A macro can be more correct?! This is new to me.

                                        Perhaps the overhead of the abstract structure is also unacceptable..

                                        Number of times this is likely to happen to you: exactly zero.

                                        C function signatures are simple and easy to understand.

                                        It once took me 3 months of noodling on a simple http server to realize that bind() saves the pointer you pass into it, so makes certain lifetime expectations on it. Not one single piece of documentation I’ve seen in the last 5 years mentions this fact.

                                        1. 4

                                          It once took me 3 months of noodling on a simple http server to realize that bind() saves the pointer you pass into it

                                          Which system? I’m pretty sure OpenBSD doesn’t.

                                          https://github.com/openbsd/src/blob/4a4dc3ea4c4158dccd297c17b5ac5a6ff2af5515/sys/kern/uipc_syscalls.c#L200

                                          https://github.com/openbsd/src/blob/4a4dc3ea4c4158dccd297c17b5ac5a6ff2af5515/sys/kern/uipc_syscalls.c#L1156

                                          1. 2

                                            Linux (that’s the manpage I linked to above). This was before I discovered OpenBSD.

                                            Edit: I may be misremembering and maybe it was connect() that was the problem. It too seems fine on OpenBSD. Here’s my original eureka moment from 2011: https://github.com/akkartik/wart/commit/43366d75fbfe1. I know it’s not specific to that project because @smalina and I tried it again with a simple C program in 2016. Again on Linux.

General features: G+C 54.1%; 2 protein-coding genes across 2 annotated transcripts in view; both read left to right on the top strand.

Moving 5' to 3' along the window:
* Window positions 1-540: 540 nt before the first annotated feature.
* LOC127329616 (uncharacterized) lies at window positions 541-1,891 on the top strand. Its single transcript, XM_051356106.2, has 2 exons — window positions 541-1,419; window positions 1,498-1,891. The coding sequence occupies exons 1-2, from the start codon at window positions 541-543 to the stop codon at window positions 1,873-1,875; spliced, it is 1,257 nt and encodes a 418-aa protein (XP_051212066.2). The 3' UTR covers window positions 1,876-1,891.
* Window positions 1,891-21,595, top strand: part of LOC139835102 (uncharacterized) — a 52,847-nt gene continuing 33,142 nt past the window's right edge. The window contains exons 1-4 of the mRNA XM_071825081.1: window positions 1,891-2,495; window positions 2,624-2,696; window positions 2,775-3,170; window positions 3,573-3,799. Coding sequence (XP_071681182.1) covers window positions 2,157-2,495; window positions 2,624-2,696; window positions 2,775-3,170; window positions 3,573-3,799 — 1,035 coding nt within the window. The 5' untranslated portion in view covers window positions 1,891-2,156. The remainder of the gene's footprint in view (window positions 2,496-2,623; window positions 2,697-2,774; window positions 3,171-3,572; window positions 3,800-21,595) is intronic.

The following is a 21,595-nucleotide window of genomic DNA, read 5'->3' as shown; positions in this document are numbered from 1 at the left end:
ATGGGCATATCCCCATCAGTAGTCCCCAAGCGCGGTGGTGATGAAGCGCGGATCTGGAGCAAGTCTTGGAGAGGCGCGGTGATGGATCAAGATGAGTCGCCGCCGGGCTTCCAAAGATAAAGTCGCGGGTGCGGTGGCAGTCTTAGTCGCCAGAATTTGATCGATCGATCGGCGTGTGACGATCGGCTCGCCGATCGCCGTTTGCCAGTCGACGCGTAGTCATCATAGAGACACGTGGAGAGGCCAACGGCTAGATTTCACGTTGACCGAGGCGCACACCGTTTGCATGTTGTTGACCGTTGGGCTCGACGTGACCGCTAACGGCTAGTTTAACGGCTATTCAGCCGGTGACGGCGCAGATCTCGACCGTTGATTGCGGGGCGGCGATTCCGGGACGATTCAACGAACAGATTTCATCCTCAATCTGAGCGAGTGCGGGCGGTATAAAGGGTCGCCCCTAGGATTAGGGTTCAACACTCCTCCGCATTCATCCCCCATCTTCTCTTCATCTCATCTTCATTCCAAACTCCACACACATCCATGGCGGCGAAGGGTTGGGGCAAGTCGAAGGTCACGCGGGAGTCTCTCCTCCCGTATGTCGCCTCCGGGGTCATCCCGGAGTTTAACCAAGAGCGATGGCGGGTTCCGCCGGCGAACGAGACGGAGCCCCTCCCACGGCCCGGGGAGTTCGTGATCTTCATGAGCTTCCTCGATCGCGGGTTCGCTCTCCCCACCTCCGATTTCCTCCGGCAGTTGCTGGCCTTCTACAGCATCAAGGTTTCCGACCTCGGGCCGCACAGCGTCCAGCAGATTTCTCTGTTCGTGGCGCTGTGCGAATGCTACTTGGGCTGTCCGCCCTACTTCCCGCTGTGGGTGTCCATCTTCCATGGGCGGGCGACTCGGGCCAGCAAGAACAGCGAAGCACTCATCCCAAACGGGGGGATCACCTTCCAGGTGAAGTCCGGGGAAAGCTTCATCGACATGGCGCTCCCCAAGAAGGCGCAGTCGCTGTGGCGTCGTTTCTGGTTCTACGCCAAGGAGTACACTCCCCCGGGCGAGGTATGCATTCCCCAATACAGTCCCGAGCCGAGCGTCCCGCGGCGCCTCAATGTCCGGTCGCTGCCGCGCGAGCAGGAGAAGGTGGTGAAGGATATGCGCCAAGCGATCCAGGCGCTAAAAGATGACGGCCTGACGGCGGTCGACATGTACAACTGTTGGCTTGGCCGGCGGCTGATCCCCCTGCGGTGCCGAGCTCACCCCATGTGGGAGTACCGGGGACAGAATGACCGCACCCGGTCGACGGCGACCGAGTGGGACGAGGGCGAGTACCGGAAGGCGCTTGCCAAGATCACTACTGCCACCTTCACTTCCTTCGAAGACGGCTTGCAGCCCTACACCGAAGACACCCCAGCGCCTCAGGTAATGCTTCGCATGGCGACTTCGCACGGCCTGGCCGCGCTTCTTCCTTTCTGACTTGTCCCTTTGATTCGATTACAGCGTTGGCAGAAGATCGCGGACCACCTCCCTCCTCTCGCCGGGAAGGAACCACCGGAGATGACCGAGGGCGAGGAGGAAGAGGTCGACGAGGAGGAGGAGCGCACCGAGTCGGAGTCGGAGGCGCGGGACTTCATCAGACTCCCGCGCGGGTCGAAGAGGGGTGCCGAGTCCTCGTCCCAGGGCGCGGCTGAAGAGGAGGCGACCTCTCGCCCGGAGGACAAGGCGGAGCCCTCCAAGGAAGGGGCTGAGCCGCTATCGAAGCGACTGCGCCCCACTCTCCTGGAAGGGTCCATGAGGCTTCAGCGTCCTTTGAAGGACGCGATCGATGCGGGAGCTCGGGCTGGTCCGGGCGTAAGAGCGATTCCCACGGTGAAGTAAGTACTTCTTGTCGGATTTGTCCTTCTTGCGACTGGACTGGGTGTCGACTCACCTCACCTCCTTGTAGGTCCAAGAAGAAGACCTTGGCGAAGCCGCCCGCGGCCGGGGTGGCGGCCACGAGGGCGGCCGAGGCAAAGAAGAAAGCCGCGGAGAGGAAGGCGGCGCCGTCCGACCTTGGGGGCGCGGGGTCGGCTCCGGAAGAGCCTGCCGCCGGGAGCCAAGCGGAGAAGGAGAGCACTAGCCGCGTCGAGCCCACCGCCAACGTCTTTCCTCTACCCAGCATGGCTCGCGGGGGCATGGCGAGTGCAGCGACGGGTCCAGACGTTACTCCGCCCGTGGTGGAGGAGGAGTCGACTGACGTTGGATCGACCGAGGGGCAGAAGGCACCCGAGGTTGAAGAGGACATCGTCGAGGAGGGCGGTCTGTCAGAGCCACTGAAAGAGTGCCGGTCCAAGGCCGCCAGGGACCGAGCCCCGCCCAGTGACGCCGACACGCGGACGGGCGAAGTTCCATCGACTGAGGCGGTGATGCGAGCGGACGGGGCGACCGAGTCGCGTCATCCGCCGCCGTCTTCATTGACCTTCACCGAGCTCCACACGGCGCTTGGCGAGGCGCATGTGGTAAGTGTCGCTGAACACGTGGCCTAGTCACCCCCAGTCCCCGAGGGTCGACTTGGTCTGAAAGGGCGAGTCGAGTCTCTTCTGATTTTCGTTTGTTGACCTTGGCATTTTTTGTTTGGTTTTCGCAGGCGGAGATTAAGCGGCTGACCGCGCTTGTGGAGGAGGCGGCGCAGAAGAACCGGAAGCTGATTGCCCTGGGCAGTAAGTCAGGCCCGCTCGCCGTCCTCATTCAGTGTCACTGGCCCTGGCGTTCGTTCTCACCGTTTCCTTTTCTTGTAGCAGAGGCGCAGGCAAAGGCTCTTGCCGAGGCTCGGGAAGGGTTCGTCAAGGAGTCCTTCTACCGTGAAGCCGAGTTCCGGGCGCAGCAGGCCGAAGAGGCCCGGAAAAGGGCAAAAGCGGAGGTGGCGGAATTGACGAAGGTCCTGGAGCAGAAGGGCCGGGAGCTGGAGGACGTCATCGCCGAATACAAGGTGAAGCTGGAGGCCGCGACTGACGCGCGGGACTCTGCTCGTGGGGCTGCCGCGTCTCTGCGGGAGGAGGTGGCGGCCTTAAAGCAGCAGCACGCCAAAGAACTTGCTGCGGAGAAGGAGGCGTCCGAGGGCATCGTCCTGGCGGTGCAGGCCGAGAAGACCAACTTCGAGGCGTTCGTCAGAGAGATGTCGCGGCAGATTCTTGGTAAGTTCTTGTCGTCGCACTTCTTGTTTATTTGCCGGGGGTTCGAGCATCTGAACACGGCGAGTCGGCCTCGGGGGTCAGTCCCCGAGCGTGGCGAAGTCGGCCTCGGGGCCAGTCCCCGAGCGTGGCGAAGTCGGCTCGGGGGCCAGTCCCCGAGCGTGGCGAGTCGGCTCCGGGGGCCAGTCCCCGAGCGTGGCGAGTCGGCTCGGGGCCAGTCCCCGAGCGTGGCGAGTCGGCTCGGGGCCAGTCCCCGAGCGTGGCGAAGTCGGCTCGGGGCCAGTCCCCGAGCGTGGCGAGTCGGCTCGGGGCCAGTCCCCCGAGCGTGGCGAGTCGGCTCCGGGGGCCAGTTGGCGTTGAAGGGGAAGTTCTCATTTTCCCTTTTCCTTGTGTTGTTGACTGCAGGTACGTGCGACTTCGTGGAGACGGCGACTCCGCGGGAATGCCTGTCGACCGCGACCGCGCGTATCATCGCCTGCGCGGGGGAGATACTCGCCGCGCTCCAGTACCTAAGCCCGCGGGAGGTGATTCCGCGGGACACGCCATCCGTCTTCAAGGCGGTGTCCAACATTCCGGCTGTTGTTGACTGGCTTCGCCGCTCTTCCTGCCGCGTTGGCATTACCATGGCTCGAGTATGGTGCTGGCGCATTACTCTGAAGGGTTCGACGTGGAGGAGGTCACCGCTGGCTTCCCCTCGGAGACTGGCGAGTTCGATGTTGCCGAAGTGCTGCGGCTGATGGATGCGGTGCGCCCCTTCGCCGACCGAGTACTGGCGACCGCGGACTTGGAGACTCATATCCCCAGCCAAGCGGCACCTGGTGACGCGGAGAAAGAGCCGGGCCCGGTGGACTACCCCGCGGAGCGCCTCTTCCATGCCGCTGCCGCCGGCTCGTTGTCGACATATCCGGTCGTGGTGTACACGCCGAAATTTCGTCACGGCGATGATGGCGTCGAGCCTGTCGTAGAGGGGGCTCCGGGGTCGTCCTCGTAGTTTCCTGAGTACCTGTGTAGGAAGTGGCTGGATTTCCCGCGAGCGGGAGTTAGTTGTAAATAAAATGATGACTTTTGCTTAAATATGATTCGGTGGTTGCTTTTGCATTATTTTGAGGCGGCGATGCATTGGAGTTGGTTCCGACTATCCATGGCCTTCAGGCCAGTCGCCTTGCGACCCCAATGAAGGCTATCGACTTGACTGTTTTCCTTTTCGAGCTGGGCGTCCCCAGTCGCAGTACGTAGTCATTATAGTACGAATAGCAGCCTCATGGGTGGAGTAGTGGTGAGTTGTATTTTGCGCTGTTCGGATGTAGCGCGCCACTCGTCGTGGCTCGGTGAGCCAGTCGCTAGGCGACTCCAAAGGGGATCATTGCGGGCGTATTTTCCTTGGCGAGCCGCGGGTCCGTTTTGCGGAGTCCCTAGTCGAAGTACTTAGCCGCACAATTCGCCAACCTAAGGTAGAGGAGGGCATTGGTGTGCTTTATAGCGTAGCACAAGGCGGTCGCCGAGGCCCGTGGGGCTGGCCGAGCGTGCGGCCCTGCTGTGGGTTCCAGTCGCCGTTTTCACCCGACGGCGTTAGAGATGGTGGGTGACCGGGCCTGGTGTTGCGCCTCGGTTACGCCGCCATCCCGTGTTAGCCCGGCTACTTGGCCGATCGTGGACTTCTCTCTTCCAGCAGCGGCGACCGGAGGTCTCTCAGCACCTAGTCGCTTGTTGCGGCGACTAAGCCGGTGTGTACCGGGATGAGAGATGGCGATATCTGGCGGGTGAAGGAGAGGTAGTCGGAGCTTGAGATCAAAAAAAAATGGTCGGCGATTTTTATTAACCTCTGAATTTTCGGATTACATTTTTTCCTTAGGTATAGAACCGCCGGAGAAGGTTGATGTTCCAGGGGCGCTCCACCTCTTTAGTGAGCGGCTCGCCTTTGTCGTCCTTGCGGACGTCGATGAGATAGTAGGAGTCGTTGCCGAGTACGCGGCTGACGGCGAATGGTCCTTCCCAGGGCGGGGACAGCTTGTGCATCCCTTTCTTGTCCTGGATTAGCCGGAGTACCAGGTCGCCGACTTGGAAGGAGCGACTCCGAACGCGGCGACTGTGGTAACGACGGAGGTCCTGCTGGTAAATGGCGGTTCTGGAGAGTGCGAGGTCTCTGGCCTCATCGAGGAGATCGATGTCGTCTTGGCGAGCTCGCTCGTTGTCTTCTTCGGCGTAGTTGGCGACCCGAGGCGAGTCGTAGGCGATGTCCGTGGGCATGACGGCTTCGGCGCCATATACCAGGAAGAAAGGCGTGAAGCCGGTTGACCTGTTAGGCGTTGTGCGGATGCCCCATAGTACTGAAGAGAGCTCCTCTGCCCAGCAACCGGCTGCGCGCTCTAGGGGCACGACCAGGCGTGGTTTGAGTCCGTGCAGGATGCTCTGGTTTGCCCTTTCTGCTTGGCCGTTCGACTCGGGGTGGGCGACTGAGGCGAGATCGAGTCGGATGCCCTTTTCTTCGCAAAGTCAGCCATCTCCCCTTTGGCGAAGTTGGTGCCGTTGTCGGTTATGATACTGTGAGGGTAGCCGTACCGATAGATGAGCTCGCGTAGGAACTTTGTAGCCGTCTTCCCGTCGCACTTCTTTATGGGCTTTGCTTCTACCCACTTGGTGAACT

1. 1

                                                Notice that I didn’t implicate the kernel in my original comment, I responded to a statement about C signatures. We’d need to dig into libc for this, I think.

                                                I’ll dig up a simple test program later today.

                                                1. 2

                                                  Notice that I didn’t implicate the kernel in my original comment, I responded to a statement about C signatures. We’d need to dig into libc for this, I think.

                                                  bind and connect are syscalls, libc would only have a stub doing the syscall if anything at all since they are not part of the standard library.

                                          2. 2

                                            Perhaps the overhead of the abstract structure is also unacceptable..

                                            Number of times this is likely to happen to you: exactly zero.

                                            I have to worry about my embedded C code being too big for the stack as it is.

                                            1. 1

                                              Certainly. But is the author concerned with embedded programming? He seems to be speaking of “systems programming” in general.

                                              Also, I interpreted that section as being about time overhead (since he’s talking about the optimizer eliminating it). Even in embedded situations, have you lately found the time overheads concerning?

                                              1. 5

                                                I work with 8-bit AVR MCUs. I often found myself having to cut corners and avoid certain abstractions, because that would have resulted either in larger or slower binaries, or would have used significantly more RAM. On an Atmega32U4, resources are very limited.

                                            2. 1

                                              Perhaps the overhead of the abstract structure is also unacceptable..

                                              Number of times this is likely to happen to you: exactly zero.